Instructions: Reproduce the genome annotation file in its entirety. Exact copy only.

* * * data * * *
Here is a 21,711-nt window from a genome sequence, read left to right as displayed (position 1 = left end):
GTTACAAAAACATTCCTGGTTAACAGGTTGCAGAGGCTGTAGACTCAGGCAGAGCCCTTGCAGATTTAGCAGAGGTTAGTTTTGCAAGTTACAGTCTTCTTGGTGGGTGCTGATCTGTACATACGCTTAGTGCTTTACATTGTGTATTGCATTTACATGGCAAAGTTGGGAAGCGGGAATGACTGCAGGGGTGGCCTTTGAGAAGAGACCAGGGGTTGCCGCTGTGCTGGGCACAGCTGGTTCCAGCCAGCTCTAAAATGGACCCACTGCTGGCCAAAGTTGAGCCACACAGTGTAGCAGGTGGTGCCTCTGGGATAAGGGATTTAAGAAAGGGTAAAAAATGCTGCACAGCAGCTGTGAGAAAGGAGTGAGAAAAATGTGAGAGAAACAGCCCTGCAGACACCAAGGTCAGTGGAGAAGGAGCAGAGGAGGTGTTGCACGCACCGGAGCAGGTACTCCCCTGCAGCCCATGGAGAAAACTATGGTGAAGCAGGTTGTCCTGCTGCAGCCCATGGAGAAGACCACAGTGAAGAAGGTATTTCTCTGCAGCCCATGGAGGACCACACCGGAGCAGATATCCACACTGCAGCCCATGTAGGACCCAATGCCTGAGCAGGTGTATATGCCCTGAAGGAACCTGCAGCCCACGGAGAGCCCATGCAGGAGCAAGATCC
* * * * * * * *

Here is a 21,711-nt window from a genome sequence, read left to right as displayed (position 1 = left end):
GTTACAAAAACATTCCTGGTTAACAGGTTGCAGAGGCTGTAGACTCAGGCAGAGCCCTTGCAGATTTAGCAGAGGTTAGTTTTGCAAGTTACAGTCTTCTTGGTGGGTGCTGATCTGTACATACGCTTAGTGCTTTACATTGTGTATTGCATTTACATGGCAAAGTTGGGAAGCGGGAATGACTGCAGGGGTGGCCTTTGAGAAGAGACCAGGGGTTGCCGCTGTGCTGGGCACAGCTGGTTCCAGCCAGCTCTAAAATGGACCCACTGCTGGCCAAAGTTGAGCCACACAGTGTAGCAGGTGGTGCCTCTGGGATAAGGGATTTAAGAAAGGGTAAAAAATGCTGCACAGCAGCTGTGAGAAAGGAGTGAGAAAAATGTGAGAGAAACAGCCCTGCAGACACCAAGGTCAGTGGAGAAGGAGCAGAGGAGGTGTTGCACGCACCGGAGCAGGTACTCCCCTGCAGCCCATGGAGAAAACTATGGTGAAGCAGGTTGTCCTGCTGCAGCCCATGGAGAAGACCACAGTGAAGAAGGTATTTCTCTGCAGCCCATGGAGGACCACACCGGAGCAGATATCCACACTGCAGCCCATGTAGGACCCAATGCCTGAGCAGGTGTATATGCCCTGAAGGAACCTGCAGCCCACGGAGAGCCCATGCAGGAGCAAGATCC